Berkshire Hathaway’s $189 Billion Cash Stockpile Is Larger Than Ever. Should Investors Be Concerned?

Berkshire Hathaway (BRK.A 0.37%) (BRK.B 0.64%) has never had more cash than it does now. At the end of the first quarter, the conglomerate led by CEO Warren Buffett had over $189 billion in cash and short-term investments on its books.

The buildup of that cash stockpile has some concerned that it might be a silent warning to the stock market. After all, if Buffett isn’t putting that cash to work, there must not be many good deals in the market. But are they right?

Berkshire Hathaway CEO Warren Buffett.

Image source: The Motley Fool.

Is Buffett sending a warning about valuations?

Berkshire Hathaway is well-known for its massive stock portfolio (now worth around $376 billion), which includes holdings in Apple, Bank of America, American Express, Coca-Cola, and dozens of other companies. Buffett has a legendary track record, delivering annualized returns of around 20% since taking over as CEO of Berkshire Hathaway. For that reason, investors eagerly follow Berkshire’s stock moves, and notice when its cash pile swells up.

Berkshire Hathaway likes to make strategic acquisitions of undervalued companies, and having a sizeable quantity of cash on hand provides it with the flexibility to act when opportunities arise.

Buffett and his team don’t chase growth stocks. Instead, they look for quality companies that are trading at reasonable valuations. They may be signaling a cautious approach to the market, which could make sense given the price of stocks today.

The Shiller P/E ratio, also known as the cyclically adjusted price-to-earnings (CAPE) ratio, compares the current price of the stock market to the average inflation-adjusted earnings of the past 10 years. This longer look-back helps smooth out fluctuations and provides insight into stock valuations historically.

S&P 500 Shiller CAPE Ratio Chart

S&P 500 Shiller CAPE Ratio data by YCharts.

This ratio now is nearly 33, suggesting that stock valuations are quite stretched relative to most periods in U.S. history. In that context, it makes sense that Berkshire Hathaway has been taking a more measured approach to investing.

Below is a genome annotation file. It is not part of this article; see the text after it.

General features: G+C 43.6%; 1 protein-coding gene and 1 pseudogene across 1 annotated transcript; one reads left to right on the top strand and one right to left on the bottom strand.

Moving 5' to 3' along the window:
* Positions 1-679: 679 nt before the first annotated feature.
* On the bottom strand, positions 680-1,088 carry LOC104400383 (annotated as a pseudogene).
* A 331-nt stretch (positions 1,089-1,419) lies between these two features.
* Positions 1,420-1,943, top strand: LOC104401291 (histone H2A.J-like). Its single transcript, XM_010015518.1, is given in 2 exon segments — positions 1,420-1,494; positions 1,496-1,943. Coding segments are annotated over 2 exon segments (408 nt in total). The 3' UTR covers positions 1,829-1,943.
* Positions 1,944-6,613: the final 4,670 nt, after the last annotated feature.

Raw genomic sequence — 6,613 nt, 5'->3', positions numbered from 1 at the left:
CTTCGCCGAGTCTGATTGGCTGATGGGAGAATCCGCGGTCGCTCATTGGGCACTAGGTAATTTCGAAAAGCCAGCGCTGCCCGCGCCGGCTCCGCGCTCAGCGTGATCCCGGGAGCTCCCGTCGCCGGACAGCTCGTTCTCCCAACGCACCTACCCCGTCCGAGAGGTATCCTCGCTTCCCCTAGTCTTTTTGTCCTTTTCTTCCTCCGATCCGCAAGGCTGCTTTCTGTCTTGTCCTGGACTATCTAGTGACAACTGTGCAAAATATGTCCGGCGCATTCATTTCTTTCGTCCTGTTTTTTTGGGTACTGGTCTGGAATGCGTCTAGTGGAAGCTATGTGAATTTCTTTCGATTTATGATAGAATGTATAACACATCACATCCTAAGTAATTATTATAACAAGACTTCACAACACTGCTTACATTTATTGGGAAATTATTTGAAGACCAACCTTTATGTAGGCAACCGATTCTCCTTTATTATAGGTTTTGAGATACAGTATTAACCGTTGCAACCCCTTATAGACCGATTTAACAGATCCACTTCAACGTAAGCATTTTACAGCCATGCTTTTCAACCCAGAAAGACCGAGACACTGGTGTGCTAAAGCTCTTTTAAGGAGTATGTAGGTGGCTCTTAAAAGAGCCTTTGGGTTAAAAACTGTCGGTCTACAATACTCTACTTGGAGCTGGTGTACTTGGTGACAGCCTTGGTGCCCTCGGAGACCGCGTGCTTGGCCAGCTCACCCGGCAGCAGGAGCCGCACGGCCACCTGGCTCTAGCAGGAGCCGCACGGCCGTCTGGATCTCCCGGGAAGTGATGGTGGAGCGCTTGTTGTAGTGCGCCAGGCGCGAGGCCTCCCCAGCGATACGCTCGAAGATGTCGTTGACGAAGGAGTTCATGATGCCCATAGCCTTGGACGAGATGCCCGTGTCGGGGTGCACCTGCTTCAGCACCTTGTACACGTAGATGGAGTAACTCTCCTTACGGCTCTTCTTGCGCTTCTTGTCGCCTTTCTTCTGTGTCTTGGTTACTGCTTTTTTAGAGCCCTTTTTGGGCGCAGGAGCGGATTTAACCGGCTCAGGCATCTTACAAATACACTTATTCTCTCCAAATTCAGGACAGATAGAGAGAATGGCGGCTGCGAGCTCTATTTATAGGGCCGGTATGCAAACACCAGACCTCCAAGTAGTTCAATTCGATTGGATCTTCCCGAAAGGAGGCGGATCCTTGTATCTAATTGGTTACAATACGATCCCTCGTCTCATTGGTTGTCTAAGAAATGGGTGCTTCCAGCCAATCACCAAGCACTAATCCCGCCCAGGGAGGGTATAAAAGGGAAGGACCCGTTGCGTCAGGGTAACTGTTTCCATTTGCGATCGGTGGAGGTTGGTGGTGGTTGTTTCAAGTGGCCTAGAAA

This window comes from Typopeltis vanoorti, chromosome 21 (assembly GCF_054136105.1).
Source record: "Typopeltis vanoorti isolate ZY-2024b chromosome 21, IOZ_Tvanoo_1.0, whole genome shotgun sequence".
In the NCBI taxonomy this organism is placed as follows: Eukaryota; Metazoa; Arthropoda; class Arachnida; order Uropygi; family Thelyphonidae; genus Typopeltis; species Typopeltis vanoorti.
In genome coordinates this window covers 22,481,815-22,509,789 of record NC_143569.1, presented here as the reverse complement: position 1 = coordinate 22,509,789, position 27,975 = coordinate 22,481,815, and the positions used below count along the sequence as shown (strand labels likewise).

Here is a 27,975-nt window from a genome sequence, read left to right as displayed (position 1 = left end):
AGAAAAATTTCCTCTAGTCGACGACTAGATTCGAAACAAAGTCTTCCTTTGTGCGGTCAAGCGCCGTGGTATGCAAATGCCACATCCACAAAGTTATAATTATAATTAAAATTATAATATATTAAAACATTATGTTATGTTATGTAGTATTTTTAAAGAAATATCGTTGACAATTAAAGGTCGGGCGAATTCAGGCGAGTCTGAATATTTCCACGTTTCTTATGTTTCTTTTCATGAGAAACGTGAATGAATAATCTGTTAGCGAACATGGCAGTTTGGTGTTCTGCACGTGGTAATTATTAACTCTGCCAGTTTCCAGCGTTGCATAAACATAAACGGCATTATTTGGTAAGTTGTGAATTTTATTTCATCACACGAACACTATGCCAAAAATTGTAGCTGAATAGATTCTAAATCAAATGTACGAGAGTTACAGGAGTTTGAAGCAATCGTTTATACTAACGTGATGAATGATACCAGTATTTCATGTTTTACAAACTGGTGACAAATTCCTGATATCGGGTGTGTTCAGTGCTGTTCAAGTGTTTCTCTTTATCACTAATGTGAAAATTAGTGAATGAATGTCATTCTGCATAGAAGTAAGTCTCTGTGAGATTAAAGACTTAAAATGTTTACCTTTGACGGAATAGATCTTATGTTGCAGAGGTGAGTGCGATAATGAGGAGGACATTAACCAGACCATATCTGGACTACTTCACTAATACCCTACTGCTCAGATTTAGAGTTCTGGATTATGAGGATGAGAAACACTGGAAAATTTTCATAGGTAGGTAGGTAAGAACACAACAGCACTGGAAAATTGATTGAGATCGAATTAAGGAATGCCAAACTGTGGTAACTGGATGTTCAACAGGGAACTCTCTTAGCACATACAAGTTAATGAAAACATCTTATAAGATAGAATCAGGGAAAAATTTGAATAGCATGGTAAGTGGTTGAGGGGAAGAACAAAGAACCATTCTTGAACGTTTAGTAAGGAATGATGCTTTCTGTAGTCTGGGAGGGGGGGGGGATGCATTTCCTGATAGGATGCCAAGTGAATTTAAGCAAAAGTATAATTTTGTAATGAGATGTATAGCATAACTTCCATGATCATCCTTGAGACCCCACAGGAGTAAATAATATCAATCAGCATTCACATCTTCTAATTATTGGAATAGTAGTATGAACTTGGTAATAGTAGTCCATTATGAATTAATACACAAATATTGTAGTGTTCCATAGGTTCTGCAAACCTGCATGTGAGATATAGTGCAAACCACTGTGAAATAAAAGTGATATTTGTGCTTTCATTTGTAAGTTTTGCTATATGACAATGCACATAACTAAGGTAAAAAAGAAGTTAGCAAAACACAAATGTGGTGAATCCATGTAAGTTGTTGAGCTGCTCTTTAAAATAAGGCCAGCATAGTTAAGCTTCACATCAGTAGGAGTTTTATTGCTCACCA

It’s worth noting that the market’s valuations have been elevated for several years now (the longer-term average CAPE ratio is 17.5) — that isn’t a reason to sell all your stocks today. Other factors, like interest rates, fiscal policies, and economic growth also play a role, and high valuations could persist for a long stretch of time.

The cash stockpile isn’t unusual from a historical perspective

Although Berkshire Hathaway’s cash position has never been larger, it’s important to put that into perspective — its market capitalization and assets have also never been larger.

Today, cash and short-term investments account for about 17.7% of Berkshire’s total assets. Over the past 25 years, that ratio has averaged around 17.1%. So relatively speaking, compared to the conglomerate’s recent history, this level is pretty normal.

Fundamental Chart Chart

Fundamental Chart data by YCharts

The size of its cash pile is more about Buffett and his team’s patient approach to investing. A large cash pile gives the company flexibility, providing quick access to cash to scoop up shares or acquire companies outright if there is a market crash.

Berkshire also has large insurance operations through its ownership of GEICO, Alleghany, and General Re, so it’s wise for it to have a cash pile available to resolve claims in case its insurance operations experience a nasty year and face significant payouts.

Berkshire is getting paid to hold cash

Holding a lot of cash during times of elevated inflation can be problematic because inflation erodes the dollar’s purchasing power. However, Berkshire has capitalized on the higher interest rate environment by putting $153 billion into short-term U.S. Treasury bills.

Because Treasury bills are highly liquid and backed by the U.S. government, Berkshire can put its cash to work this way and collect interest at little risk. It’s getting more for Treasury bills than it did in the past, and today, the three-month treasury rate is 5.46%.

3 Month Treasury Rate Chart

3 Month Treasury Rate data by YCharts.

Stay the course

Berkshire Hathaway has never had more cash on hand; that is a fact. However, that cash stockpile relative to its total assets isn’t out of the ordinary. Also, it is taking advantage of higher interest rates and is essentially getting paid to wait, so it probably feels little need to rush into stocks at today’s valuations.

But make no mistake, long-term equity investing is the way to go. According to Crestmont Research, for more than a century, the S&P 500 has been consistently positive over any 20-year look-back period you can pick.

So, while today’s higher-than-normal valuations may be concerning, conditions like this happen from time to time as the stock market and the economy ebb and flow. What’s important for investors is to remember to stay invested in high-quality companies that can withstand the test of time and consistently grow your portfolio over the long haul.

Bank of America is an advertising partner of The Ascent, a Motley Fool company. American Express is an advertising partner of The Ascent, a Motley Fool company. Courtney Carlsen has positions in Apple. The Motley Fool has positions in and recommends Apple, Bank of America, and Berkshire Hathaway. The Motley Fool has a disclosure policy.

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